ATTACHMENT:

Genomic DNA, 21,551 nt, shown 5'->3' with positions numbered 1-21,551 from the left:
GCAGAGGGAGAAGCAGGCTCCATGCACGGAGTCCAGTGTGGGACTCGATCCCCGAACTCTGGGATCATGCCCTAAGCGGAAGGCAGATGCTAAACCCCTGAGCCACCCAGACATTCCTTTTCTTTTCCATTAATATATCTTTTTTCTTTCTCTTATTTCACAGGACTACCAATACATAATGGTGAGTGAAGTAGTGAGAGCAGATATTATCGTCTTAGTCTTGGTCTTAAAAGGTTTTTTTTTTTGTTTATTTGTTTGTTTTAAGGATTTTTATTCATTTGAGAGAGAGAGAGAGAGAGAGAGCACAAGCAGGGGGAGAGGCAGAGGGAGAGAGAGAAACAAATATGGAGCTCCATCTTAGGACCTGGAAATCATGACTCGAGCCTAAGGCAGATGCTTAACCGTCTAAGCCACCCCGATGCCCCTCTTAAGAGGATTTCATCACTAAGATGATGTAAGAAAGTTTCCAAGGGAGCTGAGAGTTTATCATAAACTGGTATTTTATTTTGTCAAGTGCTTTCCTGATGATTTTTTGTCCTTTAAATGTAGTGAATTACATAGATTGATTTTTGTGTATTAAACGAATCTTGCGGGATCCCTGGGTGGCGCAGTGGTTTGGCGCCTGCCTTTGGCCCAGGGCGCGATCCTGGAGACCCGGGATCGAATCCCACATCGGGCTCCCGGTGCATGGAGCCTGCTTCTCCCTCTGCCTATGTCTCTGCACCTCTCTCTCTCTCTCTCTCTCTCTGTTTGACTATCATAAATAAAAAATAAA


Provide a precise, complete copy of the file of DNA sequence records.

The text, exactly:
Genomic DNA, 21,551 nt, shown 5'->3' with positions numbered 1-21,551 from the left:
GCAGAGGGAGAAGCAGGCTCCATGCACGGAGTCCAGTGTGGGACTCGATCCCCGAACTCTGGGATCATGCCCTAAGCGGAAGGCAGATGCTAAACCCCTGAGCCACCCAGACATTCCTTTTCTTTTCCATTAATATATCTTTTTTCTTTCTCTTATTTCACAGGACTACCAATACATAATGGTGAGTGAAGTAGTGAGAGCAGATATTATCGTCTTAGTCTTGGTCTTAAAAGGTTTTTTTTTTTGTTTATTTGTTTGTTTTAAGGATTTTTATTCATTTGAGAGAGAGAGAGAGAGAGAGAGCACAAGCAGGGGGAGAGGCAGAGGGAGAGAGAGAAACAAATATGGAGCTCCATCTTAGGACCTGGAAATCATGACTCGAGCCTAAGGCAGATGCTTAACCGTCTAAGCCACCCCGATGCCCCTCTTAAGAGGATTTCATCACTAAGATGATGTAAGAAAGTTTCCAAGGGAGCTGAGAGTTTATCATAAACTGGTATTTTATTTTGTCAAGTGCTTTCCTGATGATTTTTTGTCCTTTAAATGTAGTGAATTACATAGATTGATTTTTGTGTATTAAACGAATCTTGCGGGATCCCTGGGTGGCGCAGTGGTTTGGCGCCTGCCTTTGGCCCAGGGCGCGATCCTGGAGACCCGGGATCGAATCCCACATCGGGCTCCCGGTGCATGGAGCCTGCTTCTCCCTCTGCCTATGTCTCTGCACCTCTCTCTCTCTCTCTCTCTCTCTGTTTGACTATCATAAATAAAAAATAAA